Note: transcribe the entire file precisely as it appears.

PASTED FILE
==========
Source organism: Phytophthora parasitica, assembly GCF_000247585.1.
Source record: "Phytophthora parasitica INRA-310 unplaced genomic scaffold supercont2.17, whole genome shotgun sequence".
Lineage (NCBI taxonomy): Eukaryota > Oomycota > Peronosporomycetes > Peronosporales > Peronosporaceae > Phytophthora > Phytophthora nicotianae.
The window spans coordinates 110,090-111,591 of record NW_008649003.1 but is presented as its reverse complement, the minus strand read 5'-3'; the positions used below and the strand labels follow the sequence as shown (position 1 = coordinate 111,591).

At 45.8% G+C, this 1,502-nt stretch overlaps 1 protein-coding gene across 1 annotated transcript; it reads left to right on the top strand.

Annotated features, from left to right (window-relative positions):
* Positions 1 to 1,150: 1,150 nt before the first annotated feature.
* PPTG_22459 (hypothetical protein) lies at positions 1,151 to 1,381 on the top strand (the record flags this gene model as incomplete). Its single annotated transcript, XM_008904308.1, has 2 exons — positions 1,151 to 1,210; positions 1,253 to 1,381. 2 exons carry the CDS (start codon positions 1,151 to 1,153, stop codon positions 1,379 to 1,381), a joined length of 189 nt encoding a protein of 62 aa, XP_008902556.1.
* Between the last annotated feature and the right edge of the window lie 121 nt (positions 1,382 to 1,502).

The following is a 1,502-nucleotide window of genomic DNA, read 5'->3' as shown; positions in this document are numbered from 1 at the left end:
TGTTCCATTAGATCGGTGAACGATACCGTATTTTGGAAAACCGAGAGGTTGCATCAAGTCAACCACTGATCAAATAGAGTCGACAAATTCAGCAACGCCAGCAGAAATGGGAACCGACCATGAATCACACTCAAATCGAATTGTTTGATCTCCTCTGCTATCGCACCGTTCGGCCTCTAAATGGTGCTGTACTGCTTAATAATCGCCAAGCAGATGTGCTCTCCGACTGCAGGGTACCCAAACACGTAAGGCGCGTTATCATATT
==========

Source organism: Phytophthora parasitica, assembly GCF_000247585.1.
Source record: "Phytophthora parasitica INRA-310 unplaced genomic scaffold supercont2.17, whole genome shotgun sequence".
Lineage (NCBI taxonomy): Eukaryota > Oomycota > Peronosporomycetes > Peronosporales > Peronosporaceae > Phytophthora > Phytophthora nicotianae.
The window spans coordinates 110,090-111,591 of record NW_008649003.1 but is presented as its reverse complement, the minus strand read 5'-3'; the positions used below and the strand labels follow the sequence as shown (position 1 = coordinate 111,591).

At 45.8% G+C, this 1,502-nt stretch overlaps 1 protein-coding gene across 1 annotated transcript; it reads left to right on the top strand.

Annotated features, from left to right (window-relative positions):
* Positions 1 to 1,150: 1,150 nt before the first annotated feature.
* PPTG_22459 (hypothetical protein) lies at positions 1,151 to 1,381 on the top strand (the record flags this gene model as incomplete). Its single annotated transcript, XM_008904308.1, has 2 exons — positions 1,151 to 1,210; positions 1,253 to 1,381. 2 exons carry the CDS (start codon positions 1,151 to 1,153, stop codon positions 1,379 to 1,381), a joined length of 189 nt encoding a protein of 62 aa, XP_008902556.1.
* Between the last annotated feature and the right edge of the window lie 121 nt (positions 1,382 to 1,502).

The following is a 1,502-nucleotide window of genomic DNA, read 5'->3' as shown; positions in this document are numbered from 1 at the left end:
TGTTCCATTAGATCGGTGAACGATACCGTATTTTGGAAAACCGAGAGGTTGCATCAAGTCAACCACTGATCAAATAGAGTCGACAAATTCAGCAACGCCAGCAGAAATGGGAACCGACCATGAATCACACTCAAATCGAATTGTTTGATCTCCTCTGCTATCGCACCGTTCGGCCTCTAAATGGTGCTGTACTGCTTAATAATCGCCAAGCAGATGTGCTCTCCGACTGCAGGGTACCCAAACACGTAAGGCGCGTTATCATATT